VIENNA (Reuters) - Austria’s banking supervisors on Friday renewed their calls to the country’s biggest lenders to bolster their capital reserves after Erste Group (ERST.VI) was ranked among the 10 worst performers in a Europe-wide stress test.
The European Union’s banking watchdog, the European Banking Authority, published results for 48 banks on Friday in its toughest stress test since 2009, when it began the exercise to identify capital holes and avoid any repeat of the government bailouts triggered by the 2008 financial crisis.
While praising the two Austrian banks involved — Erste and Raiffeisen Bank International (RBIV.VI) — for faring better than in the previous test in 2016, when Raiffeisen came third-last, the Austrian National Bank and the Financial Market Authority (FMA) said more needed to be done.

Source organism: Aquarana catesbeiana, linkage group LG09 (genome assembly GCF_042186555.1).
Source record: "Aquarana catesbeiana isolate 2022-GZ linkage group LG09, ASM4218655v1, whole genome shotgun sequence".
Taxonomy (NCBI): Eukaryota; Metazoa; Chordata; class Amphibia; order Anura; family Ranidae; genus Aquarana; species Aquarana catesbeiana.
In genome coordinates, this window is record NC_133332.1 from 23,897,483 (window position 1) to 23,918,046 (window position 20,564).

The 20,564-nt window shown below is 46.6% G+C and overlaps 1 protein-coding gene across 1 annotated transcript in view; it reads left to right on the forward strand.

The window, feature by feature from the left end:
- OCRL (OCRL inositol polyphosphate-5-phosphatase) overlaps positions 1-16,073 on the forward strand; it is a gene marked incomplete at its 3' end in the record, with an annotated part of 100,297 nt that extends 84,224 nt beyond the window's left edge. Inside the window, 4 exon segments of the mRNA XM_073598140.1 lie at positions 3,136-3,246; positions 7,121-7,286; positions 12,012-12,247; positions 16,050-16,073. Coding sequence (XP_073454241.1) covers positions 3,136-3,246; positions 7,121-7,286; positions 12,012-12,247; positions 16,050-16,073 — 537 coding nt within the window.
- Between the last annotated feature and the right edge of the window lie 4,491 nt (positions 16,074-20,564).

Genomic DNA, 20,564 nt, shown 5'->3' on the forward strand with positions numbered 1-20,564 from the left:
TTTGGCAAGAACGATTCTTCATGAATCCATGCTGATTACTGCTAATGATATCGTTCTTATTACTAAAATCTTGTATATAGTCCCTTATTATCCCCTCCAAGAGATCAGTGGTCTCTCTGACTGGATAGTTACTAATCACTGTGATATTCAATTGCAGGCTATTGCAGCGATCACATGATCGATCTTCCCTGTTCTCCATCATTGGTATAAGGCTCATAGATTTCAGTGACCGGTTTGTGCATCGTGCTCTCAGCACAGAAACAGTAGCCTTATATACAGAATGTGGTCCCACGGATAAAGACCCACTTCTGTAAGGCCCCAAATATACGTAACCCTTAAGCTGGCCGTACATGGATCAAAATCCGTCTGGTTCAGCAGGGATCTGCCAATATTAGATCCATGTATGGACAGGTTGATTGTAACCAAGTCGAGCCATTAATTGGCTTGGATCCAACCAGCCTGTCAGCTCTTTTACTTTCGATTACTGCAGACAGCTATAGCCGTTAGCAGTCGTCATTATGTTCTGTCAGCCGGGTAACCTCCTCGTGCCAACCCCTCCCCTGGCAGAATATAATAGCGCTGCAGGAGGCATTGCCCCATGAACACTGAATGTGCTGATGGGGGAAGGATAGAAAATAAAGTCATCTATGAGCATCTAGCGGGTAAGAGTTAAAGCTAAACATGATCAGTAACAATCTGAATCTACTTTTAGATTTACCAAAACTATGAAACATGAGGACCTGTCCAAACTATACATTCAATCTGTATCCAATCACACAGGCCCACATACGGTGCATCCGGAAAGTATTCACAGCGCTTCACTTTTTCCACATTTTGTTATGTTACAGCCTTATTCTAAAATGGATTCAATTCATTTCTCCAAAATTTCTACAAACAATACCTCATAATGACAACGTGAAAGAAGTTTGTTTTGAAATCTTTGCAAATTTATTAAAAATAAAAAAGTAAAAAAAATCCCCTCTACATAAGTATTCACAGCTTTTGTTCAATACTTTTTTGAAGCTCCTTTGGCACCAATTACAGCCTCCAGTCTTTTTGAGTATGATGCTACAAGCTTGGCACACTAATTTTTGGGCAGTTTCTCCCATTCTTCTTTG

“The results also show that the Austrian banks cannot rest on the capital strengthening achieved in the past years but rather must make great efforts to top up their capital base,” the FMA’s co-heads, Klaus Kumpfmueller and Helmut Ettl, said in a statement issued jointly with the central bank.
The two institutions added that Erste and Raiffeisen were below the EU average for capital reserves going into the test and at the end of the exercise, which measured banks’ ability to withstand theoretical market shocks like a rise in political uncertainty against a backdrop of falling economic growth.
“Erste Group notes the announcements made today by the EBA on the EU-wide stress test and fully acknowledges the outcomes of this exercise,” Erste said in a statement.
Reporting by Francois Murphy; Editing by Raissa Kasolowsky